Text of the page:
Police acquit themselves over death of 18-year-old Christian
Pakistan officials say they are not guilty of death in custody
July 12, 2013
Pakistani police officials involved in the alleged torture and death of an 18-year-old Christian during an illegal detention, have been exonerated by an internal inquiry. The decision, announced on Wednesday, sparked angry reactions from activists, lawyers and the boy’s family.
Adnan Masih, a resident of Sheikhupura in Punjab province, was arrested on June 2 in connection with a missing Muslim girl. Although Adnan pleaded innocence, he was kept in police custody for over a week at Sharaqpur Sharif police station. His family claim he was frequently tortured.
He died of his wounds on June 10. The police maintain that he committed suicide.
The death prompted hundreds of Christians to stage a protest and call for the arrest of those responsible. In response, senior officials suspended prime suspect Station House Officer Riaz ud-Din, along with other police officers, and launched an inquiry.
But a statement on the Asian Human Rights Commission website on Wednesday said that “police officers have been exonerated [by their own internal inquiry] from charges of killing the young Christian.”
The Centre for Legal Aid Assistance & Settlement (CLAAS) commented: “We reject the police inquiry, which was conducted by a junior officer.” The director of CLAAS said they will be requesting exhumation of the body so the exact cause of death can be established.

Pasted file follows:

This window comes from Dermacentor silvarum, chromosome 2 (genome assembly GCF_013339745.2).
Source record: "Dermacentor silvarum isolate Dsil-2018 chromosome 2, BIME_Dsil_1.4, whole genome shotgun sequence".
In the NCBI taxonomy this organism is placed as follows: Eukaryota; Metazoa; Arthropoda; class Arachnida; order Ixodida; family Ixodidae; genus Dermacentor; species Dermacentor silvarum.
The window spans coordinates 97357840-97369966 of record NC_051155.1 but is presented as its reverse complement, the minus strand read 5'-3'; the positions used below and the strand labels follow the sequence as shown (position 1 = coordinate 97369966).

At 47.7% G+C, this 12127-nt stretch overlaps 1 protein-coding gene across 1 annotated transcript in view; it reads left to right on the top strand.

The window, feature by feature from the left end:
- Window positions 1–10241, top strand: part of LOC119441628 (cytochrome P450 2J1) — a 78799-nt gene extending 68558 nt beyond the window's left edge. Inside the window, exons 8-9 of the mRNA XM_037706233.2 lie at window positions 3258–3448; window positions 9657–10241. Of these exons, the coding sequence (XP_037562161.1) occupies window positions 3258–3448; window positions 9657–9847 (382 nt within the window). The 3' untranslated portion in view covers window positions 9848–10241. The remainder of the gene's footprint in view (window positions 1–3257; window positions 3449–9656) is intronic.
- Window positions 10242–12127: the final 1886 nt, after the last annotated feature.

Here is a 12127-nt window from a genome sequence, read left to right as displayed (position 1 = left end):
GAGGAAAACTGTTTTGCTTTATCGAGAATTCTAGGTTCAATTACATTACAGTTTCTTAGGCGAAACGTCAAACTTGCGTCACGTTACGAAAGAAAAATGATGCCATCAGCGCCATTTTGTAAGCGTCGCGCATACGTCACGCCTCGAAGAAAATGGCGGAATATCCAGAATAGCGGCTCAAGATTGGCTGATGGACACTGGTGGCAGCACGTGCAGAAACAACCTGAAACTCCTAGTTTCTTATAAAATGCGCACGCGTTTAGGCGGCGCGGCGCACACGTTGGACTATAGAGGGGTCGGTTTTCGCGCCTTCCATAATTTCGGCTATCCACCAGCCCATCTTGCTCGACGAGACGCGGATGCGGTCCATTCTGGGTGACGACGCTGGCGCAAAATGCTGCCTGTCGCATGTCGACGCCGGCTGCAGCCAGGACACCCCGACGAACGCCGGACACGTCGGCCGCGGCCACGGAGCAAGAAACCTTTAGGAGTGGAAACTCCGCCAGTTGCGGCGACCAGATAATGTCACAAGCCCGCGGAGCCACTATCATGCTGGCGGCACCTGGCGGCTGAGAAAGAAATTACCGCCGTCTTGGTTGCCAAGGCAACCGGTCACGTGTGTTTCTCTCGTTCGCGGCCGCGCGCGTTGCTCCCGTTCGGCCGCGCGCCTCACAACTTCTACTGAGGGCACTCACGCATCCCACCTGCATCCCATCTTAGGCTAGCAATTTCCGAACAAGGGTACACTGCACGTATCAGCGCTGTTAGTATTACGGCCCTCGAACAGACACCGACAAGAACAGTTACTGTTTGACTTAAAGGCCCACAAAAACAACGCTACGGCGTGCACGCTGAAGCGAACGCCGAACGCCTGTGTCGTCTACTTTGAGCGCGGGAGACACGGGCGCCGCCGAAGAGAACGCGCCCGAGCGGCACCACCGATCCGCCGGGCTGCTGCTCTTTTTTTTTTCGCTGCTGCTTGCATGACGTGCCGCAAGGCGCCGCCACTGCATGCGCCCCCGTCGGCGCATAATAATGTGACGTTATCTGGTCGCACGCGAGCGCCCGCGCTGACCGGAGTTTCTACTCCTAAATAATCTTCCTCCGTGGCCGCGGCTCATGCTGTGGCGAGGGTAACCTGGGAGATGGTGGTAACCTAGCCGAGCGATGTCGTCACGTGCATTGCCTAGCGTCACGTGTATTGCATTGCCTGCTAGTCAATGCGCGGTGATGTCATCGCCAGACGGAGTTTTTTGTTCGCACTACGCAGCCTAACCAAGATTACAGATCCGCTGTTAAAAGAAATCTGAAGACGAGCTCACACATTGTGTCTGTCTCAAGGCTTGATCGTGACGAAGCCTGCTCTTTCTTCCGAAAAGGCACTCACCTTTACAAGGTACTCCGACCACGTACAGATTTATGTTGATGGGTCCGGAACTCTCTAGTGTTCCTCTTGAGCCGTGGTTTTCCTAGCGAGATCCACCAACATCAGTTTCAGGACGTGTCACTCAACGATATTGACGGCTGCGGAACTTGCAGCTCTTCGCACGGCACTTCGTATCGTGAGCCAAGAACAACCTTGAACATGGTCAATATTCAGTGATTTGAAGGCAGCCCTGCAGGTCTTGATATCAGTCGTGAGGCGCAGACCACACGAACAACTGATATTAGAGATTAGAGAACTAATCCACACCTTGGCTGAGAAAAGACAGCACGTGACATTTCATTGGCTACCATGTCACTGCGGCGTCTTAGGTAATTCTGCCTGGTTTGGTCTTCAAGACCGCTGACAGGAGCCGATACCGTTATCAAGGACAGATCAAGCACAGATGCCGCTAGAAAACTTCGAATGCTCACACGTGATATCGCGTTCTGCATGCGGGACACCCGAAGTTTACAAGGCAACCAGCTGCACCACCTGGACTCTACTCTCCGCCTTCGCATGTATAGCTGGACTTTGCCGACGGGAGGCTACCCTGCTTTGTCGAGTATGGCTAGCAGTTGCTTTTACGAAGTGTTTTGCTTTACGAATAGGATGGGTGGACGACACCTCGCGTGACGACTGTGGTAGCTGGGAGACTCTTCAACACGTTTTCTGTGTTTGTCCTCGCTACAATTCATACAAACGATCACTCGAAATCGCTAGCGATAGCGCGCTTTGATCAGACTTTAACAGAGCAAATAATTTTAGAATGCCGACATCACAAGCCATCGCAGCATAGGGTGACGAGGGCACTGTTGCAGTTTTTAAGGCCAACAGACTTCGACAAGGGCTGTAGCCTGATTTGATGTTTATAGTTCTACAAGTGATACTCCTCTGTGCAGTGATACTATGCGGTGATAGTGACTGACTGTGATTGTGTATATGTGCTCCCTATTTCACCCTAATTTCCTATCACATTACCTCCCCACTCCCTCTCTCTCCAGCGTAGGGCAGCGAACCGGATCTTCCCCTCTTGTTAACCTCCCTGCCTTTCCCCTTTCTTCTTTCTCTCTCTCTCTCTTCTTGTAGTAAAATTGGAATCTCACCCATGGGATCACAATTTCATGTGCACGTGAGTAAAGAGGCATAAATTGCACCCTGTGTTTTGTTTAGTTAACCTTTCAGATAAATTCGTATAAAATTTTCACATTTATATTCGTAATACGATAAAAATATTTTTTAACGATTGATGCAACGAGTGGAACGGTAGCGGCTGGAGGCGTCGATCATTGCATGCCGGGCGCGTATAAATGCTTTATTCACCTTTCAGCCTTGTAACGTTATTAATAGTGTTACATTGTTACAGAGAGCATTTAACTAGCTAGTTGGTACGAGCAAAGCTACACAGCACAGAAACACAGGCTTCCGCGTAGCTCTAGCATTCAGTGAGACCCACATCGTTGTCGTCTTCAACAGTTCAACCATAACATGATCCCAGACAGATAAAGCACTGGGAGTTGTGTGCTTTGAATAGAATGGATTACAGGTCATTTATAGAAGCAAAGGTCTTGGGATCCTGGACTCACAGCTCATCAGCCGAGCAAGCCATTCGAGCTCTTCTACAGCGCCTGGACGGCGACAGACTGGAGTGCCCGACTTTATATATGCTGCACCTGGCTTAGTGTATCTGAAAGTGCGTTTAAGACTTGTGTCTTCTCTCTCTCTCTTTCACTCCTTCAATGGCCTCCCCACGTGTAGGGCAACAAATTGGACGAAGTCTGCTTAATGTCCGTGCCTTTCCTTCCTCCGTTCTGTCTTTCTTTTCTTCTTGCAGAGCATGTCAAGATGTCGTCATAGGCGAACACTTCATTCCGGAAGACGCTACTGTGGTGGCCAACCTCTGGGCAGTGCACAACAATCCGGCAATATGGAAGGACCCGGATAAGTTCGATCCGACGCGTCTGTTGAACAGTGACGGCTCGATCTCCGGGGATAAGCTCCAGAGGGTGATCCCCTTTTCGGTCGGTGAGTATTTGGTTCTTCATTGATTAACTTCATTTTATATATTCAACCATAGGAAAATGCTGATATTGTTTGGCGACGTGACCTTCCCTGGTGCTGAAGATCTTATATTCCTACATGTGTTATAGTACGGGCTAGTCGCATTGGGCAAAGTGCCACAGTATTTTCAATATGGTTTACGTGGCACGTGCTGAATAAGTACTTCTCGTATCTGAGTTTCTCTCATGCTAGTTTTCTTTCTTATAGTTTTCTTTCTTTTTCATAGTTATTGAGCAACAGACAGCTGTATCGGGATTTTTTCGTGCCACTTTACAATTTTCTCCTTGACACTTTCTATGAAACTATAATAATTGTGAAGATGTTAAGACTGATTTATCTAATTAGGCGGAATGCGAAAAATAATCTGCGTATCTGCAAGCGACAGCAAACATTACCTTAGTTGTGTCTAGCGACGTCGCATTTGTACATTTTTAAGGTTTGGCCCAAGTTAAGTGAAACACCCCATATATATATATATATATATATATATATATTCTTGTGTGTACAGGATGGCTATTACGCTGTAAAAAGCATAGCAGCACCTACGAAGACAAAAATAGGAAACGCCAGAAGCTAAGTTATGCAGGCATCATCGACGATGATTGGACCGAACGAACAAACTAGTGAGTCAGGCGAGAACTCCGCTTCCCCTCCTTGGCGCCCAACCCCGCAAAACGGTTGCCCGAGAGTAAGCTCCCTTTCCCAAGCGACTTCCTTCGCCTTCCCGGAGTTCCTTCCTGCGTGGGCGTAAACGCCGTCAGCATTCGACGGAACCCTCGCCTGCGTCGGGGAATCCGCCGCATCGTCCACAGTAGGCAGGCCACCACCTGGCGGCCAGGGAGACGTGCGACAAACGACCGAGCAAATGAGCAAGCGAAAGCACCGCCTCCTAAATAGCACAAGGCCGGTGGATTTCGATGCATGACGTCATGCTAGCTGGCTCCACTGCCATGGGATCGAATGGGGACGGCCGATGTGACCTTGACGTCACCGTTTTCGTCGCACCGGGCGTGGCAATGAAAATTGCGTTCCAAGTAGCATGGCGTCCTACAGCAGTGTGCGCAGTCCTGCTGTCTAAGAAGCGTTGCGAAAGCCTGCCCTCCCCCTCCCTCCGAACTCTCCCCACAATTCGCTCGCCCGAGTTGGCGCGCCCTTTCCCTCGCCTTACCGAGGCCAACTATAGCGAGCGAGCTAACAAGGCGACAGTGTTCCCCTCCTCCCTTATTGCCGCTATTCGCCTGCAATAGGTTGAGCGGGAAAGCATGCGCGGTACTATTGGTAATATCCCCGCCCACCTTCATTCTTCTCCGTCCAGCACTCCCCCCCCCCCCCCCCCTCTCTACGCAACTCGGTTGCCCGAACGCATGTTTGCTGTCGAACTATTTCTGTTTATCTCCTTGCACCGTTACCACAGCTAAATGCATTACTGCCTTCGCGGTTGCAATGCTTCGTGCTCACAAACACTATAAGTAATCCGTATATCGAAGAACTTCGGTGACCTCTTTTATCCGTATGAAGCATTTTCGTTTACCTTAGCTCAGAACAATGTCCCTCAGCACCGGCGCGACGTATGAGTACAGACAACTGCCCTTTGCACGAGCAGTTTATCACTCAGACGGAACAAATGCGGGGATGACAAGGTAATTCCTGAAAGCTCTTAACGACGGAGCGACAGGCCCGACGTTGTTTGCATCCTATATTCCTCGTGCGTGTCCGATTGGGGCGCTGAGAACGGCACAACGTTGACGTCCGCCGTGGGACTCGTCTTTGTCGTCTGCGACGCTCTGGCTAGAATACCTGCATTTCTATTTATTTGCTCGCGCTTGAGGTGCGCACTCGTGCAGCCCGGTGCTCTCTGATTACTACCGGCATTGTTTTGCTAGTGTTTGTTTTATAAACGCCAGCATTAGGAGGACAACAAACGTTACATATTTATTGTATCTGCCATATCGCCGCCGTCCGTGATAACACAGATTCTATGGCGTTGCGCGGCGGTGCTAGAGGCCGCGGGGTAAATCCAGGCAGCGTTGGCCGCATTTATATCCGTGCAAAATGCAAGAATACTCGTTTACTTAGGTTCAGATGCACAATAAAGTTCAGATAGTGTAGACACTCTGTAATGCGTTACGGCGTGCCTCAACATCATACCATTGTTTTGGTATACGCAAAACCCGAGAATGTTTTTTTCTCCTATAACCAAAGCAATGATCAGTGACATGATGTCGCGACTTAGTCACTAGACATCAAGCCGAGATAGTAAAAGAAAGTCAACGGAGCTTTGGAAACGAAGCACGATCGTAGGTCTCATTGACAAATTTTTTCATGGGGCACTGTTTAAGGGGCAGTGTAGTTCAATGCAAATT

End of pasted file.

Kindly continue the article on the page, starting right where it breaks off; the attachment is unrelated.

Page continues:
The findings of the police probe are to be passed to a magistrate, who will be expected to instigate a judicial inquiry. Adnan’s family say they hope justice will be served.
“I want justice. I want to see all those responsible for the death of my son punished,” Riaz Masih, 60, a retired schoolteacher, told ucanews.com.
“My son was subjected to brutal torture because of his Christian faith.”
The promotion of vocations must follow the same steps Jesus used when interacting with people
Missionaries of Charity have served in the Himalayan nation since 1978
As President Xi Jinping consolidates his grip on the Party, the state prepares to implement new regulations on religions
Holy See will recognize at least four Beijing-appointed prelates, says source
Brunei and the Indonesian province of Aceh are applying it to all, including non-Muslims